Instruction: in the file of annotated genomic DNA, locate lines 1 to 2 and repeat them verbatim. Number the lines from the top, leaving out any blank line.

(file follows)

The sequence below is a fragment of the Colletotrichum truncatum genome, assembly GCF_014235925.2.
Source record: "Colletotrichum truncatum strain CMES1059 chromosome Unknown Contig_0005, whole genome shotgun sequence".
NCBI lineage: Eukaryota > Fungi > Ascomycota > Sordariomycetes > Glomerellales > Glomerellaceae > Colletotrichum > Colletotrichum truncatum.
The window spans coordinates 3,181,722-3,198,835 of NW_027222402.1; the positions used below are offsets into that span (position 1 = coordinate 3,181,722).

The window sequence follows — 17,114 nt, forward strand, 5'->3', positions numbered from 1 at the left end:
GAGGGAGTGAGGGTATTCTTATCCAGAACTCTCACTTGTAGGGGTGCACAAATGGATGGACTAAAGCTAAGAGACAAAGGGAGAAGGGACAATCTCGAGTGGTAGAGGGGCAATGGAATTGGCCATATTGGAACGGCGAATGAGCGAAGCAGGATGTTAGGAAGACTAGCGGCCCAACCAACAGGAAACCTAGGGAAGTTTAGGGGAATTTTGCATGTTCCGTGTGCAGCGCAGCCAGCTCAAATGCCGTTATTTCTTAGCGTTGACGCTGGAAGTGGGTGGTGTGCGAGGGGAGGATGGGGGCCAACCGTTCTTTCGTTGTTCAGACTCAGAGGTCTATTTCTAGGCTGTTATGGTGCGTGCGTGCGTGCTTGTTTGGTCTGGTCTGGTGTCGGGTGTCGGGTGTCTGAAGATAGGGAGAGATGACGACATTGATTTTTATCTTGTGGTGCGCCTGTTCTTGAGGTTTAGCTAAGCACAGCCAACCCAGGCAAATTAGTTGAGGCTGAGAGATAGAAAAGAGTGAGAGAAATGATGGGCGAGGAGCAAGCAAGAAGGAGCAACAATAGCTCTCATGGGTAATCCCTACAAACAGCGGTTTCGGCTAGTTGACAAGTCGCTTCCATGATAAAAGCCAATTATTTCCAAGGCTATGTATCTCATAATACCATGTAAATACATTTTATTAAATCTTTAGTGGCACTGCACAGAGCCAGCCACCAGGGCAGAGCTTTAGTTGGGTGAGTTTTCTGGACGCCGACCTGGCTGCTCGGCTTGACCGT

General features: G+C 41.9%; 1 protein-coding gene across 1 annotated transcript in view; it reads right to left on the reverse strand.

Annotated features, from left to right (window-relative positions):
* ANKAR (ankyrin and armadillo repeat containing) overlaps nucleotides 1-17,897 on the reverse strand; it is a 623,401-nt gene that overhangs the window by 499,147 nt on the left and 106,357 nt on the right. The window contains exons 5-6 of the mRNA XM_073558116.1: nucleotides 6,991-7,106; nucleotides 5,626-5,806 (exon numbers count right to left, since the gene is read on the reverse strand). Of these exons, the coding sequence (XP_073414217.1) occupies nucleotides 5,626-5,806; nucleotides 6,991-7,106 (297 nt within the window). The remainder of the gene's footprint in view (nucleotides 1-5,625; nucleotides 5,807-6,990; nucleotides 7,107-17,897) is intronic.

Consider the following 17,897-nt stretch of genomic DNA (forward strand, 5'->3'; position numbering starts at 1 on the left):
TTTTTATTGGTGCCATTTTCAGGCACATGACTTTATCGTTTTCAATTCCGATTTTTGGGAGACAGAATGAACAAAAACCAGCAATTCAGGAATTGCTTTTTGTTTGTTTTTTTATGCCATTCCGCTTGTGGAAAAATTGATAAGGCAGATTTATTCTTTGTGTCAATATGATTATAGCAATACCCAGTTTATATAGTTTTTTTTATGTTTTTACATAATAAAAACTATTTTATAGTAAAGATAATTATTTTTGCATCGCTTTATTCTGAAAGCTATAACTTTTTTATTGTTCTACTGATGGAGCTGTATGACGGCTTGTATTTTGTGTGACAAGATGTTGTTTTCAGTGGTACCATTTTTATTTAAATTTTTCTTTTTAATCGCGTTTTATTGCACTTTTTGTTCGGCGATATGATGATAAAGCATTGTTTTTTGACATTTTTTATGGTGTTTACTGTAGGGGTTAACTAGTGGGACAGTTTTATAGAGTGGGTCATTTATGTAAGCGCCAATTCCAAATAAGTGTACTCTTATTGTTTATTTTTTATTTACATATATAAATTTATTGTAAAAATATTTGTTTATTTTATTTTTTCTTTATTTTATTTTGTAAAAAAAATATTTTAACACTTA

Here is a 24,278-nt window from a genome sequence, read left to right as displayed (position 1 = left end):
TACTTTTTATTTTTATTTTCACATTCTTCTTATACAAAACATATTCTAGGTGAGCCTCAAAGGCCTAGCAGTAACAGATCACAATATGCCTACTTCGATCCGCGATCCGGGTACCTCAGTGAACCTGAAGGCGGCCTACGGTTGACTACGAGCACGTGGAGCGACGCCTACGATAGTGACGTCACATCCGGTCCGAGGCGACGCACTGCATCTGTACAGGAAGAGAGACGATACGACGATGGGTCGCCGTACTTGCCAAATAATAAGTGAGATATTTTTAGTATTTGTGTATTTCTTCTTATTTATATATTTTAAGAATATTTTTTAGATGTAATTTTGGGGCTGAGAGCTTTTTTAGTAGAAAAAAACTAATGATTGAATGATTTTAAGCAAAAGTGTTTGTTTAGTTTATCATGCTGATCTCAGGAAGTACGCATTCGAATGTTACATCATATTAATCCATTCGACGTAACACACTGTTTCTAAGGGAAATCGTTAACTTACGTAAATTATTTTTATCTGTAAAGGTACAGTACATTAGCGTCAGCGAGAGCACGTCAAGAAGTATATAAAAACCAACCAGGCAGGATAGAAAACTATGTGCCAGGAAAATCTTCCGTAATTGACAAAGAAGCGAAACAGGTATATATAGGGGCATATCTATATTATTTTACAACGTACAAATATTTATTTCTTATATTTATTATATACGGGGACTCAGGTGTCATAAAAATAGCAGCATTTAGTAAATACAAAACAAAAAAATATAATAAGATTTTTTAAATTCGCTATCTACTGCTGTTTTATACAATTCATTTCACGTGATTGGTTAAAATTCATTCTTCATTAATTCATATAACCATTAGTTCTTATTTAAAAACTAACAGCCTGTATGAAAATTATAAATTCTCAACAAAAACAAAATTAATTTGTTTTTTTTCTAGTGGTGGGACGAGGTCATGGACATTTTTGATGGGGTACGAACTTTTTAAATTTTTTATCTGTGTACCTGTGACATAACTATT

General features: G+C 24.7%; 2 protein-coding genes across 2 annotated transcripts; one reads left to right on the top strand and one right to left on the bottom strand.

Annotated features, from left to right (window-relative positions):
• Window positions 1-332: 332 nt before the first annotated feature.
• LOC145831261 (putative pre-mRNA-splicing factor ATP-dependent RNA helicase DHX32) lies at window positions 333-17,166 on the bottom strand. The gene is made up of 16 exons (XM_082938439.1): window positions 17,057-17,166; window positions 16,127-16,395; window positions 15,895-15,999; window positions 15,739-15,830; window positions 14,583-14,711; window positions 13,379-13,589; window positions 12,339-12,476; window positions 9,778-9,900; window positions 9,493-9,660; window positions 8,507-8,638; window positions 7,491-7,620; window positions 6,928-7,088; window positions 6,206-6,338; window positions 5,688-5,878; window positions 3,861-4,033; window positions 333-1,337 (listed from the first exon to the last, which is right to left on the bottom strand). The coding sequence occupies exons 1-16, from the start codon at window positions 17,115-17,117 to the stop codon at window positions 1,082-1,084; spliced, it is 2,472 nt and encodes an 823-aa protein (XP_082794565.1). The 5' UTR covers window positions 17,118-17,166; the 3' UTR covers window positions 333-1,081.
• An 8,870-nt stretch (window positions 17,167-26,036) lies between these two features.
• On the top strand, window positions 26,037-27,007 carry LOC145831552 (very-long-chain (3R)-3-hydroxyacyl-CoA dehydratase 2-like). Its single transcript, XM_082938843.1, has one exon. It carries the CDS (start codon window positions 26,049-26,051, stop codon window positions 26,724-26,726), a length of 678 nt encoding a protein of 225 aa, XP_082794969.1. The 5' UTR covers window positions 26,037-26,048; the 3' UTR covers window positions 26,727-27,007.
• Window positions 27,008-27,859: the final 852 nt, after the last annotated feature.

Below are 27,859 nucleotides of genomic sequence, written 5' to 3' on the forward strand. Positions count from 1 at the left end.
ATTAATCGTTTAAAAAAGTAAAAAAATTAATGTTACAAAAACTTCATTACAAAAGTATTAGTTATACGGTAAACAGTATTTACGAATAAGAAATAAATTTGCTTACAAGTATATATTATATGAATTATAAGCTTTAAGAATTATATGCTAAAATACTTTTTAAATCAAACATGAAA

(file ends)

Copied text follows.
The sequence below is a fragment of the Colletotrichum truncatum genome, assembly GCF_014235925.2.
Source record: "Colletotrichum truncatum strain CMES1059 chromosome Unknown Contig_0005, whole genome shotgun sequence".